“Fear not little flock…”

The Committee on Publication for Ontario, Canada shares insights and inspiration after attending Annual Meeting 2023.

Kim Grove, Christian Science Committee on Publication for Ontario, Canada

Decline. Unfortunately, that is the word being used today to talk about religions around the world. Studies, such as those conducted by the Pew Research Center, have indicated that people tend to be leaving places of worship in favor of a more personal or secular approach to understanding and interacting in the world. For the faithful who continue to experience the value of attending a church, synagogue, temple, or mosque such statistics can be concerning. But doesn’t our faith also provide a ray of hope to challenge this narrative?

Rather than eliciting a sense of fear about numbers or showcasing new flashy tactics for growth, I appreciated that the annual meeting of my denomination, the Christian Science Church, considered the richness and value in recognizing God’s promises for humanity and how the spark of discovering, or rediscovering, the value of faith in our lives is truly transformative. 

Rich Evans, Chairman of the Church’s Board of Directors, related the biblical account of the disciples’ experience after Jesus Christ’s crucifixion to what many churches are facing today. After Jesus was crucified, the disciples dealt with a tremendous sense of discouragement. Evans shared that “their perception had been the loss of their master, coupled with failure to trust in his promise.” As a result, they reverted to what they had done before meeting Jesus – fishing. To make matters worse, they toiled all night and caught nothing. It might have seemed at that moment that a decline in their confidence of Jesus’ teachings had seeped into their lives. But Evans went on to refer to Jesus appearing to the disciples the morning after the crucifixion on the shore of the Sea of Galilee that wiped out that discouragement. Following Jesus' instruction, they cast their nets and caught netfuls of fish as they recognized the stranger on the shore as their master. “But this breakfast experience with the now recognized resurrected Jesus renewed their expectations, made way for witnessing the ascension and set them on an ascending path not just for themselves but for others to follow,” Evans said. In much the same way, those in attendance of the church meeting were encouraged to go forward cherishing an “ascension of thought, not decline.”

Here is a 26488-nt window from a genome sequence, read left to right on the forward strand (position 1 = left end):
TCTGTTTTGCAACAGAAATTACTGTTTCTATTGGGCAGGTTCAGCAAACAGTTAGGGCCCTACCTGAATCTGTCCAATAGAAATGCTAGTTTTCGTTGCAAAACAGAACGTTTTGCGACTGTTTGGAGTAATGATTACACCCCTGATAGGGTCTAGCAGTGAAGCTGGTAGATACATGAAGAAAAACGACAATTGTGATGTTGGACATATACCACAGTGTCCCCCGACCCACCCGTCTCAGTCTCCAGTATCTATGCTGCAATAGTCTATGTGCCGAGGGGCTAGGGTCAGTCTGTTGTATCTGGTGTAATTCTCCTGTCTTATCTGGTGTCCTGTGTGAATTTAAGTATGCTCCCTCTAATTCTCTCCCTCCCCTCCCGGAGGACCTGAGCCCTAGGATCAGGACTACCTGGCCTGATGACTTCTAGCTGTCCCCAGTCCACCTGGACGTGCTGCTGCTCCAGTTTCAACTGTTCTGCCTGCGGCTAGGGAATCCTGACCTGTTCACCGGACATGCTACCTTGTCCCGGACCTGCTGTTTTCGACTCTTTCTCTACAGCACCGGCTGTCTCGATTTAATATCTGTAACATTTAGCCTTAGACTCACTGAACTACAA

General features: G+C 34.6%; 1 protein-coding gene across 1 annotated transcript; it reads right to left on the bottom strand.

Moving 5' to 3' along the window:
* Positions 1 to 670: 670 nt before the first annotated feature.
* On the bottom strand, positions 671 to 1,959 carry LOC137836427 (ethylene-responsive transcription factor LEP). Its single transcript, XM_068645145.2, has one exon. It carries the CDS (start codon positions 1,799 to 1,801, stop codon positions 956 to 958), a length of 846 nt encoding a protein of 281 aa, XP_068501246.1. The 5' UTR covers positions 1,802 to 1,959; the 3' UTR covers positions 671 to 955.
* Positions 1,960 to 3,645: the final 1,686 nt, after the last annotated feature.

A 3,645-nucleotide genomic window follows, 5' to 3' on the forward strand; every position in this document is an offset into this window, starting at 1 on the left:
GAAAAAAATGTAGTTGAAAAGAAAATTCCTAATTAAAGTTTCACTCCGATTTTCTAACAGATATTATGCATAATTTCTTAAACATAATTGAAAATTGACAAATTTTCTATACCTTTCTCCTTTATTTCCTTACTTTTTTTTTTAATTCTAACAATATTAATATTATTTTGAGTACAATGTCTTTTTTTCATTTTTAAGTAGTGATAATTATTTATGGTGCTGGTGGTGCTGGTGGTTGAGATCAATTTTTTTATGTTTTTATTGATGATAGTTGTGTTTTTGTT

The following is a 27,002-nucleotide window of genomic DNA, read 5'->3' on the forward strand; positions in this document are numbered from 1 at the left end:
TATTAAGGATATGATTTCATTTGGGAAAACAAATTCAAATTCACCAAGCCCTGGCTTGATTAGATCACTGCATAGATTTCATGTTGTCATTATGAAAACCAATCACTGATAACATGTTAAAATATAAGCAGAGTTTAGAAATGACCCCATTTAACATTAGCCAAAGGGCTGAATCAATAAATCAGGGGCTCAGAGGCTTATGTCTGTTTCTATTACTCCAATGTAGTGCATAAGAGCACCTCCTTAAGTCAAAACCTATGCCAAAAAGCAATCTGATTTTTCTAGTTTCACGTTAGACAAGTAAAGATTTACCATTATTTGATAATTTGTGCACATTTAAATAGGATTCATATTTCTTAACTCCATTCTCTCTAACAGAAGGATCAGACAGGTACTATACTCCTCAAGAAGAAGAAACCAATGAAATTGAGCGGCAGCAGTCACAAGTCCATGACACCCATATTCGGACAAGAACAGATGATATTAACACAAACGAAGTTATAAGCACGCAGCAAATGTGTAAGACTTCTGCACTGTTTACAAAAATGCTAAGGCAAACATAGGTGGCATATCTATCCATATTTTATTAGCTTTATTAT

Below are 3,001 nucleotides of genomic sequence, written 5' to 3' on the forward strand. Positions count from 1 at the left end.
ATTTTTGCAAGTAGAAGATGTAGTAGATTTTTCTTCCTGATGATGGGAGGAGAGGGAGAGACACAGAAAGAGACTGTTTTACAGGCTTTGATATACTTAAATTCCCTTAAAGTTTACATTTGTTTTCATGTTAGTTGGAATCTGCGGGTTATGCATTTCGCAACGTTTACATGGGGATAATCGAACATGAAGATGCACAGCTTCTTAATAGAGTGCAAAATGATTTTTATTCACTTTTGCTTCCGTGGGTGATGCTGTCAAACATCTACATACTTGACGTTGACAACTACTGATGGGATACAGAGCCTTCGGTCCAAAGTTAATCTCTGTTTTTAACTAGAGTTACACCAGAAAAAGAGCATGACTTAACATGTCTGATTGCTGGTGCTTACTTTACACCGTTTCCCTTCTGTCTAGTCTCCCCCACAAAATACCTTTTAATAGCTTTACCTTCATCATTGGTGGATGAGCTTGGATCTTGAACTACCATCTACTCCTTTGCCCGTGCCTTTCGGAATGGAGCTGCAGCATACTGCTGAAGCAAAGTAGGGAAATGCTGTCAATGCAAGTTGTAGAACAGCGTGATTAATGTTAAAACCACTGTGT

So what might this look like for places of worship around the world who see their numbers dwindling? Starting with a sense of decline or loss, with sorrow and worry clouding our outlook, the focus can all too easily slip into trying desperately to convert others and increase numbers. However, when thought is ascending, the intent becomes less about trying to make something happen and more about sharing our blessings because we are filled with gratitude. From this basis, already complete with God’s love and promise, we have an opportunity to share that joy with others, without condition or stipulation. 

I appreciated the reminder in my church’s meeting that as children of God we do not need to fear, but rather can love and trust in the power of God’s love. We can rest assured in Jesus’ words of encouragement, “Fear not, little flock, for it is your Father’s good pleasure to give you the Kingdom” (Luke 12:32). Instead of immersing myself in discouragement, I’m finding great value in loving and applying the spiritual teaching Jesus has given all of us about the powerful presence of God right where we are — the kingdom of heaven at hand. I am seeing more each day that I too can experience this “ascension of thought” that lifts me and others up in large ways and small and can bless our world.

Annual Meeting of The Mother Church